Jules Birch, Journalist, was invited to attend this year’s HSA conference to chair one of the plenary sessions. Jules is also an early career academic, having recently started a PhD. Here he shares with you some of his thoughts as a first time attendee:
I didn’t know quite what to expect coming to the HSA conference for the first time.
I was hoping for two things from the three days. As a freelance journalist and blogger specialising in housing, I was pleased to be asked to chair Tuesday’s plenary session and I thought I would find some new ideas to write about. But that was only half my reason for coming: I am also a part-time doctoral student struggling to narrow down an idea for a dissertation to something a bit more specific than ‘it’s about housing’.
On the first, my blog for Inside Housing looks mainly at the plenaries and the wider conference theme of value of housing. My jumping-off point was a call by Ruth Davison of the National Housing Federation in the opening session for researchers to ‘stop researching and start broadcasting’ their evidence about the beneficial impacts of housing. Much of it is about the debate that I chaired on who is best placed to judge the value of housing – the state or the consumer – and comments in the final session by Julia Unwin of the Joseph Rowntree Foundation. More on the second reason later.
I didn’t really know what to expect from the Housing Studies Association either. I’ve got to know several members over the years, commissioned articles from some and met many more through twitter recently. But what exactly does ‘housing studies’ mean? Would I find a dwindling band of veterans from a shrinking number of courses or the wider group suggested by articles in Housing Studies?
And, as this was my first one, I didn’t know quite what to expect from an academic conference. Would there be equations and regression analysis that went over my head? Or would I gain a new understanding of the issues I blog about week in and week out?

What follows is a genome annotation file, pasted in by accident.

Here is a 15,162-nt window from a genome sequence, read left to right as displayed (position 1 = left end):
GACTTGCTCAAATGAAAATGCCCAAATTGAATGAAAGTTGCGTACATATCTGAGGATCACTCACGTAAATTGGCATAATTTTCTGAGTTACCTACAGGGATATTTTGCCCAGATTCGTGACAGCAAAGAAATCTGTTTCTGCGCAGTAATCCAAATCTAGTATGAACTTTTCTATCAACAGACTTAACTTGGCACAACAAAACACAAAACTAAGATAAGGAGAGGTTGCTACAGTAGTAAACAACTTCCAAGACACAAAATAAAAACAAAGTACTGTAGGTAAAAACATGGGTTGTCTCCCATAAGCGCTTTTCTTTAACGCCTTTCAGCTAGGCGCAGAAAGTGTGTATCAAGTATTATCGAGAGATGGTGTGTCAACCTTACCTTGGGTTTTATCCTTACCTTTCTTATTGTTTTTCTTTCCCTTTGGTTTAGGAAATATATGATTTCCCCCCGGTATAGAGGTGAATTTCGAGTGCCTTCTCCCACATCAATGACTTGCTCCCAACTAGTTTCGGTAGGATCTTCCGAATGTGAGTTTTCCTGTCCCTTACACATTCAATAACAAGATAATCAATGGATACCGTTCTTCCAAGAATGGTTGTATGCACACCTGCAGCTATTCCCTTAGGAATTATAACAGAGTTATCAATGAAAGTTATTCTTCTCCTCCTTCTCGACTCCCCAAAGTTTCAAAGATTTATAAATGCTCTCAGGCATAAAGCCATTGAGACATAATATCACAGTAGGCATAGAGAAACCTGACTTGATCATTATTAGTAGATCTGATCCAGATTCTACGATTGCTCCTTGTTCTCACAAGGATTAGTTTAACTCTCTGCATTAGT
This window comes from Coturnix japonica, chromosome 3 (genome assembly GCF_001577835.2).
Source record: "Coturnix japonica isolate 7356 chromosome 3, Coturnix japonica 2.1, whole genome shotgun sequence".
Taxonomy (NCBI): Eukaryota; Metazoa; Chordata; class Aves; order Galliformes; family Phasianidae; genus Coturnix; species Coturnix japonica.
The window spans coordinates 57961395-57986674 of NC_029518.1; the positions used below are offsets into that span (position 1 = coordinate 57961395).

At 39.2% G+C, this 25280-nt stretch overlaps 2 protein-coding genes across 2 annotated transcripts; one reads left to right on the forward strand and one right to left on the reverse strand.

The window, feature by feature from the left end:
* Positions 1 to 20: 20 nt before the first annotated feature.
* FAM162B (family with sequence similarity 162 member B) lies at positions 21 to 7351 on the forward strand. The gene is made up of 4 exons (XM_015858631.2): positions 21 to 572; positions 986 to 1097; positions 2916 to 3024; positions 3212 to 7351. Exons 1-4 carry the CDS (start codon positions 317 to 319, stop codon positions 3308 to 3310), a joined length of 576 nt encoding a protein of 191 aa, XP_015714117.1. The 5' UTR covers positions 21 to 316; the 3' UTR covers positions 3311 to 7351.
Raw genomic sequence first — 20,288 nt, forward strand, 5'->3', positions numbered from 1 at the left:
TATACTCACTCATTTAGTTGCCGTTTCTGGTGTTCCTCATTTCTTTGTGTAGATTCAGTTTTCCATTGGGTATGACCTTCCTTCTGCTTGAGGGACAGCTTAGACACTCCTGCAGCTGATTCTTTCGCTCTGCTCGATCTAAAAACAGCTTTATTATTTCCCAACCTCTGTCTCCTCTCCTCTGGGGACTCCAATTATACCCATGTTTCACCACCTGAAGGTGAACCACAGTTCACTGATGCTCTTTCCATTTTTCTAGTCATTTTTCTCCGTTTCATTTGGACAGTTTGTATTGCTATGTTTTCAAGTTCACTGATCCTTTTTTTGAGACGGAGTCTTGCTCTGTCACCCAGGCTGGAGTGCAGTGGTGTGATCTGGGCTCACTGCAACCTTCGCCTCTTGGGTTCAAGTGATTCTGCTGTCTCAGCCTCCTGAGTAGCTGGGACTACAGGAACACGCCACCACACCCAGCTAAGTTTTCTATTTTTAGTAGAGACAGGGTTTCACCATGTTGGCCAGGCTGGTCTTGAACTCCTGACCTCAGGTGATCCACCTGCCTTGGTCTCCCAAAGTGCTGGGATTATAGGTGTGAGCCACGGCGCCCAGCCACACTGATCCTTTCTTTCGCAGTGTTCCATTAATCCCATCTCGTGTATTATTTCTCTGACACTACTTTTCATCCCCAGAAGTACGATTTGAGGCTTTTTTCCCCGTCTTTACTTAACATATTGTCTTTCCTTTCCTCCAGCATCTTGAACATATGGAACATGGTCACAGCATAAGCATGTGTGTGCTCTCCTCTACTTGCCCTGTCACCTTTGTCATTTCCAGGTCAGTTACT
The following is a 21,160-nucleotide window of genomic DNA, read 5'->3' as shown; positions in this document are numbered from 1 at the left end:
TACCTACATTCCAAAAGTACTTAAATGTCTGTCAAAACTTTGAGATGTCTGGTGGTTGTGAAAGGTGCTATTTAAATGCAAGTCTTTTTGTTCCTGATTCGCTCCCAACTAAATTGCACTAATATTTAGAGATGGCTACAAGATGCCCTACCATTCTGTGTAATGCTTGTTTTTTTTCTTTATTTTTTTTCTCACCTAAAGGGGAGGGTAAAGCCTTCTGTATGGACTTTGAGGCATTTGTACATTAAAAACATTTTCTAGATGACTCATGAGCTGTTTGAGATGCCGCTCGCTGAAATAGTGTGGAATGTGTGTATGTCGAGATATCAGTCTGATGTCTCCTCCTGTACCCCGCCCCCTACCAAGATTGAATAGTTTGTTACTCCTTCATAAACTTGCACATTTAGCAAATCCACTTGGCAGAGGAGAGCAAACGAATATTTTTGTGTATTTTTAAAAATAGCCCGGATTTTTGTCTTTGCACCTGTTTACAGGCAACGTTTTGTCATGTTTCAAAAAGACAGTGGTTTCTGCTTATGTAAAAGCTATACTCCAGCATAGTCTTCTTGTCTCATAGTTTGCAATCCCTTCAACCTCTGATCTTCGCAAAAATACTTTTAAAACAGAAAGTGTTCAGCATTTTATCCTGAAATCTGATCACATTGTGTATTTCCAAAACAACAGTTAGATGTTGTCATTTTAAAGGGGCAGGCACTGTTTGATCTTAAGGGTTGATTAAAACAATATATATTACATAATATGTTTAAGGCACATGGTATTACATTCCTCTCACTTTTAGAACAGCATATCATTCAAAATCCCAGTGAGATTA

What I found exceeded all those expectations. Yes, there were some housing veterans (though judging from their performance behind the microphone and on the dance floor there is considerable life in them yet) but there also were many talented young researchers too and all ages in between.
Yes, there was some of what outsiders might think of as narrowly focused ‘housing studies’ but there were also papers from geographers and sociologists, economists and historians, planners and lawyers. The scope was not restricted to the UK either, with contributions on Austria, Sweden, Australia and from Misa Izuhara on the Far East. Housing research seems to be in pretty rude health if this range of ages and interests is anything to go by.
In the workshops given by established researchers, Ken Gibb and Alex Marsh gave a fascinating presentation on the impact of the global financial crisis on housing economics as seen through papers in the main academic journals. I found Pete Redman’s session on valuing the right to buy thought-provoking as the policies of the different nations of the UK diverge on the issue. And Alasdair Rae produced what I thought was the best visual of the entire conference with his map showing the correlation between a heat map of Rightmove searches and the Green Belt.
But the early careers streams were especially valuable for me. On welfare reform, I heard Jed Meers on the ‘discretion’ in discretionary housing payments and Emily Ball on conditionality in family-based interventions. Both offered new insights on subjects I’ve written about before. On private renting, Phillip Child’s presentation on Labour in the 1950s and 1960s and Ben Pattison’s on New Labour’s ‘masterly inactivity’ after 1997 made for an interesting combination with even contemporary relevance in the wake of Ed Miliband’s new policies. Along with Adele Irving on housing quality and wellbeing, all of them offered new insights for me as a journalist and blogger. But they were even more useful for me as a student struggling to narrow down my thinking to see what other people ahead of me in the process have gone through with theirs.
However, if the sign of a good conference is how often you want to be in two places at once, I frequently found myself wishing I could be in three or four simultaneously. I was especially sorry to miss Nicholas Choy’s session on the political construction of urban design codes, not just because he won the Valerie Karn Memorial Prize but also because I worked on the project he was discussing. I was equally keen to get to the session on zero carbon homes by Sarah Payne, Nicolas Taylor-Bruck and Aidan While but was engaged in housing economics at the same time.
Looking back through the programme now, I can see many more presentations and workshops that I wish I’d been able to go to on everything from AirBnB to social value and soup kitchens to the PFI. I’m waiting for the presentations to go online to read more on rational fictions and imaginary systems and find out what I don’t know about housing and poverty.
The one surprise for me was that there were not more housing practioners at the conference. For anyone who works in housing who perhaps feels a little jaded from the plethora of conferences out there, HSA 2014 offers something a bit different and a chance for practitioners and policy people to think about what they are doing away from the day-to-day pressures of work.
As for me, I’m definitely hoping to come back next year with the added pressure of making my own contribution to the early careers stream.